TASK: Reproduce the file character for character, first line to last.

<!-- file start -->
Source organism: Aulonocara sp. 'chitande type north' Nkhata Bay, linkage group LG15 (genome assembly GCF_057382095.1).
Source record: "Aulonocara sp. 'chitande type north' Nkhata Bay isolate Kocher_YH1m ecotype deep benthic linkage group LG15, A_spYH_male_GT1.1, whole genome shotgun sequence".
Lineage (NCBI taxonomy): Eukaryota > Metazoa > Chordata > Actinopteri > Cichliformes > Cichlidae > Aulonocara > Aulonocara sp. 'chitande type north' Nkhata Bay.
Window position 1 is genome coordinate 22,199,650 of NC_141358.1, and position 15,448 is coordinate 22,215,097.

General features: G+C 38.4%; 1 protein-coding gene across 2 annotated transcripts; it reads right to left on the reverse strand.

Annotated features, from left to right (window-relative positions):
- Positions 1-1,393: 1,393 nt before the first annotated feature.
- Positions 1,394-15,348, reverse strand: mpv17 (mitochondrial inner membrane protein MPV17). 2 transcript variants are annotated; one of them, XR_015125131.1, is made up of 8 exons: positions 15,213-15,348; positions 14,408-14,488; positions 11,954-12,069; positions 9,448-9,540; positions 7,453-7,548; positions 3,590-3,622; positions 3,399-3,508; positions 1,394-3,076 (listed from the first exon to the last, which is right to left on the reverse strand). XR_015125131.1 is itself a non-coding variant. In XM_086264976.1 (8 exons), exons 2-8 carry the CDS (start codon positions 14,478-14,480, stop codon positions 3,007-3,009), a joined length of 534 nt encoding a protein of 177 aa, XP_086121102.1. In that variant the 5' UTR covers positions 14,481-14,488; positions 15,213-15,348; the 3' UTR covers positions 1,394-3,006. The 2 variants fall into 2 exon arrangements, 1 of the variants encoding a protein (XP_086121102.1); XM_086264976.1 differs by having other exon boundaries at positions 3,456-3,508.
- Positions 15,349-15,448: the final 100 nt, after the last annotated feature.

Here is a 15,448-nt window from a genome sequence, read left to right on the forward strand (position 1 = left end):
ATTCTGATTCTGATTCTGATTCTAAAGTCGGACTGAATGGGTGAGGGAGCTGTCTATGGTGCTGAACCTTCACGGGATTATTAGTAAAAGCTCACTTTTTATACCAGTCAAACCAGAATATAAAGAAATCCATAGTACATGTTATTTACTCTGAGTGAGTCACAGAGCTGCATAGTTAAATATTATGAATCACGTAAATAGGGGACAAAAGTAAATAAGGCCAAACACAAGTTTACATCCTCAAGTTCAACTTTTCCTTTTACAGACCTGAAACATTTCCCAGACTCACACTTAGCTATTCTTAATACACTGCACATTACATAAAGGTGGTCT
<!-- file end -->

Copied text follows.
Source organism: Aulonocara sp. 'chitande type north' Nkhata Bay, linkage group LG15 (genome assembly GCF_057382095.1).
Source record: "Aulonocara sp. 'chitande type north' Nkhata Bay isolate Kocher_YH1m ecotype deep benthic linkage group LG15, A_spYH_male_GT1.1, whole genome shotgun sequence".
Lineage (NCBI taxonomy): Eukaryota > Metazoa > Chordata > Actinopteri > Cichliformes > Cichlidae > Aulonocara > Aulonocara sp. 'chitande type north' Nkhata Bay.
Window position 1 is genome coordinate 22,199,650 of NC_141358.1, and position 15,448 is coordinate 22,215,097.

General features: G+C 38.4%; 1 protein-coding gene across 2 annotated transcripts; it reads right to left on the reverse strand.

Annotated features, from left to right (window-relative positions):
- Positions 1-1,393: 1,393 nt before the first annotated feature.
- Positions 1,394-15,348, reverse strand: mpv17 (mitochondrial inner membrane protein MPV17). 2 transcript variants are annotated; one of them, XR_015125131.1, is made up of 8 exons: positions 15,213-15,348; positions 14,408-14,488; positions 11,954-12,069; positions 9,448-9,540; positions 7,453-7,548; positions 3,590-3,622; positions 3,399-3,508; positions 1,394-3,076 (listed from the first exon to the last, which is right to left on the reverse strand). XR_015125131.1 is itself a non-coding variant. In XM_086264976.1 (8 exons), exons 2-8 carry the CDS (start codon positions 14,478-14,480, stop codon positions 3,007-3,009), a joined length of 534 nt encoding a protein of 177 aa, XP_086121102.1. In that variant the 5' UTR covers positions 14,481-14,488; positions 15,213-15,348; the 3' UTR covers positions 1,394-3,006. The 2 variants fall into 2 exon arrangements, 1 of the variants encoding a protein (XP_086121102.1); XM_086264976.1 differs by having other exon boundaries at positions 3,456-3,508.
- Positions 15,349-15,448: the final 100 nt, after the last annotated feature.

Here is a 15,448-nt window from a genome sequence, read left to right on the forward strand (position 1 = left end):
ATTCTGATTCTGATTCTGATTCTAAAGTCGGACTGAATGGGTGAGGGAGCTGTCTATGGTGCTGAACCTTCACGGGATTATTAGTAAAAGCTCACTTTTTATACCAGTCAAACCAGAATATAAAGAAATCCATAGTACATGTTATTTACTCTGAGTGAGTCACAGAGCTGCATAGTTAAATATTATGAATCACGTAAATAGGGGACAAAAGTAAATAAGGCCAAACACAAGTTTACATCCTCAAGTTCAACTTTTCCTTTTACAGACCTGAAACATTTCCCAGACTCACACTTAGCTATTCTTAATACACTGCACATTACATAAAGGTGGTCT